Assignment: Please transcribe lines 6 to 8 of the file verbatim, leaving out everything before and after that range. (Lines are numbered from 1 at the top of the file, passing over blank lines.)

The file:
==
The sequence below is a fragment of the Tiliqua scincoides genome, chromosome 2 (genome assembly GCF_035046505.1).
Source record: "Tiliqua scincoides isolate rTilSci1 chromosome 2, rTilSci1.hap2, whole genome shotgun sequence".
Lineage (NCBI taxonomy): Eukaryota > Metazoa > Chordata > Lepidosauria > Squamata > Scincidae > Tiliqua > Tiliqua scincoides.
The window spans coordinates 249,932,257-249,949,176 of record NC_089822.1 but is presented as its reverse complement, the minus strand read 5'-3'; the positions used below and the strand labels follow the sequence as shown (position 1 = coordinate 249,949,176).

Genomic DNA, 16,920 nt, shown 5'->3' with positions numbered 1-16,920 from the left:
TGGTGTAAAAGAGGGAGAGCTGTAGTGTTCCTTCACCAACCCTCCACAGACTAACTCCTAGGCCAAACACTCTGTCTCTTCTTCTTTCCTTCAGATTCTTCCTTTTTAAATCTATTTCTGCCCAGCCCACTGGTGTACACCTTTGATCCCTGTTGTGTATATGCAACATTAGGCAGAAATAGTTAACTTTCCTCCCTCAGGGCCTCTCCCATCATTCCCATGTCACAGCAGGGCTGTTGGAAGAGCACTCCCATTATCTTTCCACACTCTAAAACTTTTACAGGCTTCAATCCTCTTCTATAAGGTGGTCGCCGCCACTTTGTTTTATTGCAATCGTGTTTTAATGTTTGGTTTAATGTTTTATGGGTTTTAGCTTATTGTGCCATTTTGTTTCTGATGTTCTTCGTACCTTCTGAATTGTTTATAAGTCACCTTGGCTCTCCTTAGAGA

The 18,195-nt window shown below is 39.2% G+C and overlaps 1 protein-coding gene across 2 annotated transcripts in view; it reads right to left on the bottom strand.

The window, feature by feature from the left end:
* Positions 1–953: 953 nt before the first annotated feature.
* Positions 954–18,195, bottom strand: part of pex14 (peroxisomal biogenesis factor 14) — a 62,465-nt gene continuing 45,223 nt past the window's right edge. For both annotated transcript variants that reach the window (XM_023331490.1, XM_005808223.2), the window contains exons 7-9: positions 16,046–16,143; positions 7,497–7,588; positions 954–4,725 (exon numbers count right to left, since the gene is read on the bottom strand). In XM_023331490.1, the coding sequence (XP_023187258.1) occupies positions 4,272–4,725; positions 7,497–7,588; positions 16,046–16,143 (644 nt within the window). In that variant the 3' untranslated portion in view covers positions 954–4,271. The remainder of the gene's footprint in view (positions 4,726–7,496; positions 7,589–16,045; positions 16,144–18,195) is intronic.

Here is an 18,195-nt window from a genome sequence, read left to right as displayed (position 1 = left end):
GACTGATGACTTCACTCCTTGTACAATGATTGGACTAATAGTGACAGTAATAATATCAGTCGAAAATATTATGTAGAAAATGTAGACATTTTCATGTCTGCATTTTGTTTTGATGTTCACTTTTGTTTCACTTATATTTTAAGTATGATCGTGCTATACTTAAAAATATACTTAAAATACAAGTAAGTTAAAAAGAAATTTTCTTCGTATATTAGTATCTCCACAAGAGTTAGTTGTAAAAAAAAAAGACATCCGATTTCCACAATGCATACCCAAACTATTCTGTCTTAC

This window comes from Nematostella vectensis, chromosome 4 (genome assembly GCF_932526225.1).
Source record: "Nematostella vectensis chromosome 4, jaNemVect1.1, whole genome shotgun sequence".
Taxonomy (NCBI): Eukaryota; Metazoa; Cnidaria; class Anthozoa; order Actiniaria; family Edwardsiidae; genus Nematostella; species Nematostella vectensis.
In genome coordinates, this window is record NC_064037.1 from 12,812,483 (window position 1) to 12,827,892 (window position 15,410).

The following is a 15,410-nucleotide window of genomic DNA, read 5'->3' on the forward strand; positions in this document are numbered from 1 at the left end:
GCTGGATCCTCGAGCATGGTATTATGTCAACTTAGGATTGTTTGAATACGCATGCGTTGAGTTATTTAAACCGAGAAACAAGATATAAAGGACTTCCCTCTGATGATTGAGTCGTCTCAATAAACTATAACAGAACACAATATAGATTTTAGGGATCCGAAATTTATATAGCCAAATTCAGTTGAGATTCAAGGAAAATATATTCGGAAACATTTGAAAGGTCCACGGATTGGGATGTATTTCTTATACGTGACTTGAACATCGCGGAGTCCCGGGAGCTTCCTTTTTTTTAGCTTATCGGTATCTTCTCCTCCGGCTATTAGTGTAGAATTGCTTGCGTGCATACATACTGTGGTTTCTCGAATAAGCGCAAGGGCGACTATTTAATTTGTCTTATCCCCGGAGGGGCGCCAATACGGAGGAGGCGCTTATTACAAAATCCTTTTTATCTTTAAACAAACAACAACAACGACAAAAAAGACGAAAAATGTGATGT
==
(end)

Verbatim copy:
TGGTGTAAAAGAGGGAGAGCTGTAGTGTTCCTTCACCAACCCTCCACAGACTAACTCCTAGGCCAAACACTCTGTCTCTTCTTCTTTCCTTCAGATTCTTCCTTTTTAAATCTATTTCTGCCCAGCCCACTGGTGTACACCTTTGATCCCTGTTGTGTATATGCAACATTAGGCAGAAATAGTTAACTTTCCTCCCTCAGGGCCTCTCCCATCATTCCCATGTCACAGCAGGGCTGTTGGAAGAGCACTCCCATTATCTTTCCACACTCTAAAACTTTTACAGGCTTCAATCCTCTTCTATAAGGTGGTCGCCGCCACTTTGTTTTATTGCAATCGTGTTTTAATGTTTGGTTTAATGTTTTATGGGTTTTAGCTTATTGTGCCATTTTGTTTCTGATGTTCTTCGTACCTTCTGAATTGTTTATAAGTCACCTTGGCTCTCCTTAGAGA

The 18,195-nt window shown below is 39.2% G+C and overlaps 1 protein-coding gene across 2 annotated transcripts in view; it reads right to left on the bottom strand.

The window, feature by feature from the left end: